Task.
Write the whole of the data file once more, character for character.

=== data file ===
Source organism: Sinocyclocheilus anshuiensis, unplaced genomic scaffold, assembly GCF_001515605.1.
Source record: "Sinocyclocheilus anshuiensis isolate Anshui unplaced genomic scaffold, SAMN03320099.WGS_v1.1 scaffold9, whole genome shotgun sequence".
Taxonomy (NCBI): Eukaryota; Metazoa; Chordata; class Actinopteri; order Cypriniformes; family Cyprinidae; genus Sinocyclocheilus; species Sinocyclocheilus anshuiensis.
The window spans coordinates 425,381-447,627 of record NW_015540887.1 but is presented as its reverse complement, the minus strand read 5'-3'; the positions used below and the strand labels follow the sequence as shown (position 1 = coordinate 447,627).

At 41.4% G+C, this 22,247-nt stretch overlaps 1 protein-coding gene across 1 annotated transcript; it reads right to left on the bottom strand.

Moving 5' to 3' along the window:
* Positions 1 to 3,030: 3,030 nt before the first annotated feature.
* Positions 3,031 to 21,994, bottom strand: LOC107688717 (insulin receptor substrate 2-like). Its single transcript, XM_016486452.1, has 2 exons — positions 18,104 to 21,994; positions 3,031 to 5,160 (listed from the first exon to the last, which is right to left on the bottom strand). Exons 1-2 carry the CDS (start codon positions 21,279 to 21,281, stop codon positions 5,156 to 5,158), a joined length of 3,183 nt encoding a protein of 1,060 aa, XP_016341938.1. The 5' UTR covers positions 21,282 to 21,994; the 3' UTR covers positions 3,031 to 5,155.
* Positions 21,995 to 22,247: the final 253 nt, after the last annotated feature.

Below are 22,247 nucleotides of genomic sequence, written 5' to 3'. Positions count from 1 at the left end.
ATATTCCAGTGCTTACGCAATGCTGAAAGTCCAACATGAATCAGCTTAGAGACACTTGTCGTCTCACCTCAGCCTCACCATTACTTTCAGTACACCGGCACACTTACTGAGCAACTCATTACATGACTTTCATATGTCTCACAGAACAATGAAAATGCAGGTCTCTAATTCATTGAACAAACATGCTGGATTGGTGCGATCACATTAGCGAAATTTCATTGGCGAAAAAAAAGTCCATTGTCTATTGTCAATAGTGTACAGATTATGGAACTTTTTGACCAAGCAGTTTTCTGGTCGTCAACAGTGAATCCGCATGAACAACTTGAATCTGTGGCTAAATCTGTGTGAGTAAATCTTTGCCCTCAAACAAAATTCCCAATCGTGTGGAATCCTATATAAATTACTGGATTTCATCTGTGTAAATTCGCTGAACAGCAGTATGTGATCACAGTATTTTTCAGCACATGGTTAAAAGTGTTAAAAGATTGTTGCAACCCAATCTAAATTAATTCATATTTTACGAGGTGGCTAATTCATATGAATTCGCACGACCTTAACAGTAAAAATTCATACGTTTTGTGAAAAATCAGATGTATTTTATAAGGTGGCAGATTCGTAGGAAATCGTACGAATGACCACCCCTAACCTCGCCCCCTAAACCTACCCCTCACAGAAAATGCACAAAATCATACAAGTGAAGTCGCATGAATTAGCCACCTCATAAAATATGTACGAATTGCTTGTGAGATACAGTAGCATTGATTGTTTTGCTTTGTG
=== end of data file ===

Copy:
Source organism: Sinocyclocheilus anshuiensis, unplaced genomic scaffold, assembly GCF_001515605.1.
Source record: "Sinocyclocheilus anshuiensis isolate Anshui unplaced genomic scaffold, SAMN03320099.WGS_v1.1 scaffold9, whole genome shotgun sequence".
Taxonomy (NCBI): Eukaryota; Metazoa; Chordata; class Actinopteri; order Cypriniformes; family Cyprinidae; genus Sinocyclocheilus; species Sinocyclocheilus anshuiensis.
The window spans coordinates 425,381-447,627 of record NW_015540887.1 but is presented as its reverse complement, the minus strand read 5'-3'; the positions used below and the strand labels follow the sequence as shown (position 1 = coordinate 447,627).

At 41.4% G+C, this 22,247-nt stretch overlaps 1 protein-coding gene across 1 annotated transcript; it reads right to left on the bottom strand.

Moving 5' to 3' along the window:
* Positions 1 to 3,030: 3,030 nt before the first annotated feature.
* Positions 3,031 to 21,994, bottom strand: LOC107688717 (insulin receptor substrate 2-like). Its single transcript, XM_016486452.1, has 2 exons — positions 18,104 to 21,994; positions 3,031 to 5,160 (listed from the first exon to the last, which is right to left on the bottom strand). Exons 1-2 carry the CDS (start codon positions 21,279 to 21,281, stop codon positions 5,156 to 5,158), a joined length of 3,183 nt encoding a protein of 1,060 aa, XP_016341938.1. The 5' UTR covers positions 21,282 to 21,994; the 3' UTR covers positions 3,031 to 5,155.
* Positions 21,995 to 22,247: the final 253 nt, after the last annotated feature.

Below are 22,247 nucleotides of genomic sequence, written 5' to 3'. Positions count from 1 at the left end.
ATATTCCAGTGCTTACGCAATGCTGAAAGTCCAACATGAATCAGCTTAGAGACACTTGTCGTCTCACCTCAGCCTCACCATTACTTTCAGTACACCGGCACACTTACTGAGCAACTCATTACATGACTTTCATATGTCTCACAGAACAATGAAAATGCAGGTCTCTAATTCATTGAACAAACATGCTGGATTGGTGCGATCACATTAGCGAAATTTCATTGGCGAAAAAAAAGTCCATTGTCTATTGTCAATAGTGTACAGATTATGGAACTTTTTGACCAAGCAGTTTTCTGGTCGTCAACAGTGAATCCGCATGAACAACTTGAATCTGTGGCTAAATCTGTGTGAGTAAATCTTTGCCCTCAAACAAAATTCCCAATCGTGTGGAATCCTATATAAATTACTGGATTTCATCTGTGTAAATTCGCTGAACAGCAGTATGTGATCACAGTATTTTTCAGCACATGGTTAAAAGTGTTAAAAGATTGTTGCAACCCAATCTAAATTAATTCATATTTTACGAGGTGGCTAATTCATATGAATTCGCACGACCTTAACAGTAAAAATTCATACGTTTTGTGAAAAATCAGATGTATTTTATAAGGTGGCAGATTCGTAGGAAATCGTACGAATGACCACCCCTAACCTCGCCCCCTAAACCTACCCCTCACAGAAAATGCACAAAATCATACAAGTGAAGTCGCATGAATTAGCCACCTCATAAAATATGTACGAATTGCTTGTGAGATACAGTAGCATTGATTGTTTTGCTTTGTG